PARIS — Days after recognizing the newly formed Syrian opposition council as the "sole representative" of the Syrian people, French President Francois Hollande met with its leaders in Paris on Saturday and agreed to install a new Syrian ambassador in France.
The French move comes even before the new council, the National Coalition of Syrian Revolutionary and Opposition Forces, has established a provisional government, which is expected to happen soon.
After the meeting with the council's leader, Sheik Ahmad Moaz al-Khatib, and his deputies, Hollande said that his government would raise the issue of lifting a European Union arms embargo against all Syrian forces at a meeting of foreign ministers on Monday in Brussels.
The United States and Europe have been reluctant to provide arms to Syrian rebel forces, which have been joined by Islamist fighters from other countries.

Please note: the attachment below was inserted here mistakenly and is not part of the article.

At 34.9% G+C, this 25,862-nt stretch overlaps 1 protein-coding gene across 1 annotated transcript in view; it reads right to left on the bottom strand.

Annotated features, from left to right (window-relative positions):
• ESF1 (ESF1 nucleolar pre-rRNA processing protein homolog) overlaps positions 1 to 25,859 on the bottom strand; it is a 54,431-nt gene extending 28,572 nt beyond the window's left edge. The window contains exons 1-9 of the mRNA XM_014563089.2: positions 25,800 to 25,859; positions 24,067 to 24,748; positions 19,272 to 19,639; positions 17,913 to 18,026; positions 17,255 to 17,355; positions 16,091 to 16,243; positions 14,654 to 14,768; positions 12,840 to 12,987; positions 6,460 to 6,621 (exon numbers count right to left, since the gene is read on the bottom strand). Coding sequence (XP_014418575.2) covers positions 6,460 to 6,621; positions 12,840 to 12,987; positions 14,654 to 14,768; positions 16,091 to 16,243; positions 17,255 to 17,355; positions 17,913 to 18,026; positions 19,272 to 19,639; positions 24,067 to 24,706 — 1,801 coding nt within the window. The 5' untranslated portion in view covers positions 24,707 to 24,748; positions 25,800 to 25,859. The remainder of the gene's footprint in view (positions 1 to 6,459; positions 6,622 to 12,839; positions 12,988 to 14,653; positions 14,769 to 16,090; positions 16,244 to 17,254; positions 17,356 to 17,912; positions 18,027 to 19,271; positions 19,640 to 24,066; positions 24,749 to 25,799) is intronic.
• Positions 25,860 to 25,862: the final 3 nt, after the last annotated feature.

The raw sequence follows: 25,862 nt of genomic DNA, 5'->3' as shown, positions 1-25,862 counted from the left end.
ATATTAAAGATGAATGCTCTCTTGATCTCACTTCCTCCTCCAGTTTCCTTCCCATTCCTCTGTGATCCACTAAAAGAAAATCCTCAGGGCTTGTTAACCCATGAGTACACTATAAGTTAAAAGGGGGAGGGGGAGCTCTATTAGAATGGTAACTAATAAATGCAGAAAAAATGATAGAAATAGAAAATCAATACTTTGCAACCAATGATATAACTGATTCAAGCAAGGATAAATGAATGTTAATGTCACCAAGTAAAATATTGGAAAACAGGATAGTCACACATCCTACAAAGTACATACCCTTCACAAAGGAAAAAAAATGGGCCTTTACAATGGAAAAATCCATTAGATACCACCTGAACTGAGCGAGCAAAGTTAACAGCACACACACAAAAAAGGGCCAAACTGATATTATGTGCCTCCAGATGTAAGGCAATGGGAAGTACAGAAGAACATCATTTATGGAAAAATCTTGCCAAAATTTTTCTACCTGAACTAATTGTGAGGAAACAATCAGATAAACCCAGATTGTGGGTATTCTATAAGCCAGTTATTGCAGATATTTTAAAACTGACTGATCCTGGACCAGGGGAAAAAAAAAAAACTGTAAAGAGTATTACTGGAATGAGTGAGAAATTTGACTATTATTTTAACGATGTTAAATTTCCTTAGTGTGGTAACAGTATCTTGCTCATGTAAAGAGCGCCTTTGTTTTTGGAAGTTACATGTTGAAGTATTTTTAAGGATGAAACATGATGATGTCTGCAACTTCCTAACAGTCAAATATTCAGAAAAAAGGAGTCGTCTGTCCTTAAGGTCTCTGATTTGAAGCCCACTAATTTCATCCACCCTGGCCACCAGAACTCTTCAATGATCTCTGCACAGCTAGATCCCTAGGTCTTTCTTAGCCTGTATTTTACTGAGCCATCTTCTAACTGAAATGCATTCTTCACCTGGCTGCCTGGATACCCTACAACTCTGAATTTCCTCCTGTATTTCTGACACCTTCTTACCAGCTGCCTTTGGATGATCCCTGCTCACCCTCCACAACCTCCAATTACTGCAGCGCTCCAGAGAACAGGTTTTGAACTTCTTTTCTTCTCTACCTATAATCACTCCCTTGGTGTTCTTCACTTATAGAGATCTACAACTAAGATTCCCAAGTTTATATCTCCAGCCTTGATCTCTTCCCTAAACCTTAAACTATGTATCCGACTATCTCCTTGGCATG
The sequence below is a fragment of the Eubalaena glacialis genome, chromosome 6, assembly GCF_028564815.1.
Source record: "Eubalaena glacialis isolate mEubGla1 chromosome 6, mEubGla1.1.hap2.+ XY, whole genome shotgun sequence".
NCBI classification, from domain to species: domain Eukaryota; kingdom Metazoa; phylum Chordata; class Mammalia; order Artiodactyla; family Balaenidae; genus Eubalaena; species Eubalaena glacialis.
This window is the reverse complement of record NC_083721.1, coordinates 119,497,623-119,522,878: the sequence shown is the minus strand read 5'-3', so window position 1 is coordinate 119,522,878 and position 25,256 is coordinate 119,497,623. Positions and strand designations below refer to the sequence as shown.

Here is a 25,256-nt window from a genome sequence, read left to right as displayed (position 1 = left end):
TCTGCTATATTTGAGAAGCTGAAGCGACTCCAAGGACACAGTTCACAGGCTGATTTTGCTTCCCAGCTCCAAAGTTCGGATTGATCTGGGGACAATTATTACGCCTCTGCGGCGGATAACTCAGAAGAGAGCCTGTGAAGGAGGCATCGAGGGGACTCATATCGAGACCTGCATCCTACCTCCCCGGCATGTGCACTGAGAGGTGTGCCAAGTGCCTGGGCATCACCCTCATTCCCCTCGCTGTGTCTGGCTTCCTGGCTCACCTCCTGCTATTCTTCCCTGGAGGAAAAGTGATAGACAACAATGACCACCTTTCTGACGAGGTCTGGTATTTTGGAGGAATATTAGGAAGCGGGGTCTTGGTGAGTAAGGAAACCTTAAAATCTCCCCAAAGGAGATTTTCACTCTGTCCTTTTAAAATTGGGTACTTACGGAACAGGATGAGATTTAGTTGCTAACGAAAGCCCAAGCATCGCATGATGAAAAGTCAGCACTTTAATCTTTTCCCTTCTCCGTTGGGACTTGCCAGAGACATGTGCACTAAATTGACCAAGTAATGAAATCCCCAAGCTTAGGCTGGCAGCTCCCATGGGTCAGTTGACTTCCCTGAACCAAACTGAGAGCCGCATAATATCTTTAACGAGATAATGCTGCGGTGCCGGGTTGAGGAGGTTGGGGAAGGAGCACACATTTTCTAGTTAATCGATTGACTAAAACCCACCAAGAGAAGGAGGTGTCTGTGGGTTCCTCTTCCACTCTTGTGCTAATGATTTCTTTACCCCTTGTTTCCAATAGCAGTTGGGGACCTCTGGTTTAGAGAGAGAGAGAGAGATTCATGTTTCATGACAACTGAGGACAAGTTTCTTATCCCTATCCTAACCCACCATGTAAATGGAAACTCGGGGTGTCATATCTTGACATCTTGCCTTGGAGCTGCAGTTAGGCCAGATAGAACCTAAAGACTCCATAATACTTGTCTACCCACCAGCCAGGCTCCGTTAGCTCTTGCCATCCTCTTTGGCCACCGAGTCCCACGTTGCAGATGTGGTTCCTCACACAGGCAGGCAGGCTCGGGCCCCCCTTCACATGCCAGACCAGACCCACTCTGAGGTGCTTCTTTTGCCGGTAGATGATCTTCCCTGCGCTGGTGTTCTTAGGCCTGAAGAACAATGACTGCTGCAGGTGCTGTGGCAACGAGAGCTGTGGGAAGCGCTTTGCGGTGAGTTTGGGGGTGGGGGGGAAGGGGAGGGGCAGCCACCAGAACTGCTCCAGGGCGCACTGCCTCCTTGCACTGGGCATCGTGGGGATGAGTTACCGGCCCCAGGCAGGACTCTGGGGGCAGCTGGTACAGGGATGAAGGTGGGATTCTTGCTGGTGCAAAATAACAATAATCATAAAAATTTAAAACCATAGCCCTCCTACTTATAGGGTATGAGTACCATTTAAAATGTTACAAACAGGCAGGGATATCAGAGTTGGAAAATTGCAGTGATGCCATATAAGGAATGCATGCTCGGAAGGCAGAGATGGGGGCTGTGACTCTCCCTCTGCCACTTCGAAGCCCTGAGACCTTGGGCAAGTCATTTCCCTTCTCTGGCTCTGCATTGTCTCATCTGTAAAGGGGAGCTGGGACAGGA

But Hollande and his government, already providing nonlethal assistance to so-called liberated zones in Syria, have been discussing how to provide military aid, too, so the rebels can better defend their territory.
In a statement, Hollande said the arms embargo remained a delicate question.
Hollande said that al-Khatib reassured him that the coalition sought to unify the Syrian people. He said France will move quickly to try to assure the council's "legitimacy and credibility."
Al-Khatib said the new envoy to France would be Mounzir Makhous, describing him as "one of the first to speak of liberty" in Syria and an Alawite, the minority sect to which Syria's president belongs.